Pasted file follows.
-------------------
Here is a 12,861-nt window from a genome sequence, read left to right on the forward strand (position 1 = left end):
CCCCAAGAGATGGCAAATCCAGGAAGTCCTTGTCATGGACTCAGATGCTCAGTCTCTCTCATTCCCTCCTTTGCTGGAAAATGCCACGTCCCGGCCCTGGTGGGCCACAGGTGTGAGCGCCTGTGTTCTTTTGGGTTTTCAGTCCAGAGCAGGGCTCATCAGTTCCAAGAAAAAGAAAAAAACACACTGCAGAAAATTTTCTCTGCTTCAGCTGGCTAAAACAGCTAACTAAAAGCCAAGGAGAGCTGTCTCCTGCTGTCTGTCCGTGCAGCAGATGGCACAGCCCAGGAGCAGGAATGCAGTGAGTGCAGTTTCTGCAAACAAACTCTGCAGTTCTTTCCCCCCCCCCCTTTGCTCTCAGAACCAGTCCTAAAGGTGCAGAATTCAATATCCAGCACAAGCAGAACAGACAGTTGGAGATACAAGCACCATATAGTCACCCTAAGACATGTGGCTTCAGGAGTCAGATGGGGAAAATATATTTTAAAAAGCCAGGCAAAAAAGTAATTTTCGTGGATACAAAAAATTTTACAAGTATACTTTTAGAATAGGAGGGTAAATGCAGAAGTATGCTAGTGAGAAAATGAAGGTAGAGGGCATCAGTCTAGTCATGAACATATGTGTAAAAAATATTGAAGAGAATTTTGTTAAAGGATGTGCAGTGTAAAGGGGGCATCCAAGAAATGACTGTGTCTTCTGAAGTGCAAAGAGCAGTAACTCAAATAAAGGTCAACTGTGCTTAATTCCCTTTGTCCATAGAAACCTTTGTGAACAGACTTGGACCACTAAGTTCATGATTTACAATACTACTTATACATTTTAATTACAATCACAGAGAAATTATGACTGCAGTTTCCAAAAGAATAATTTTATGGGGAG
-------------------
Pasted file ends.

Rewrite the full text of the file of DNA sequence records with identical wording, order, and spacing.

Here is a 12,861-nt window from a genome sequence, read left to right on the forward strand (position 1 = left end):
CCCCAAGAGATGGCAAATCCAGGAAGTCCTTGTCATGGACTCAGATGCTCAGTCTCTCTCATTCCCTCCTTTGCTGGAAAATGCCACGTCCCGGCCCTGGTGGGCCACAGGTGTGAGCGCCTGTGTTCTTTTGGGTTTTCAGTCCAGAGCAGGGCTCATCAGTTCCAAGAAAAAGAAAAAAACACACTGCAGAAAATTTTCTCTGCTTCAGCTGGCTAAAACAGCTAACTAAAAGCCAAGGAGAGCTGTCTCCTGCTGTCTGTCCGTGCAGCAGATGGCACAGCCCAGGAGCAGGAATGCAGTGAGTGCAGTTTCTGCAAACAAACTCTGCAGTTCTTTCCCCCCCCCCCTTTGCTCTCAGAACCAGTCCTAAAGGTGCAGAATTCAATATCCAGCACAAGCAGAACAGACAGTTGGAGATACAAGCACCATATAGTCACCCTAAGACATGTGGCTTCAGGAGTCAGATGGGGAAAATATATTTTAAAAAGCCAGGCAAAAAAGTAATTTTCGTGGATACAAAAAATTTTACAAGTATACTTTTAGAATAGGAGGGTAAATGCAGAAGTATGCTAGTGAGAAAATGAAGGTAGAGGGCATCAGTCTAGTCATGAACATATGTGTAAAAAATATTGAAGAGAATTTTGTTAAAGGATGTGCAGTGTAAAGGGGGCATCCAAGAAATGACTGTGTCTTCTGAAGTGCAAAGAGCAGTAACTCAAATAAAGGTCAACTGTGCTTAATTCCCTTTGTCCATAGAAACCTTTGTGAACAGACTTGGACCACTAAGTTCATGATTTACAATACTACTTATACATTTTAATTACAATCACAGAGAAATTATGACTGCAGTTTCCAAAAGAATAATTTTATGGGGAG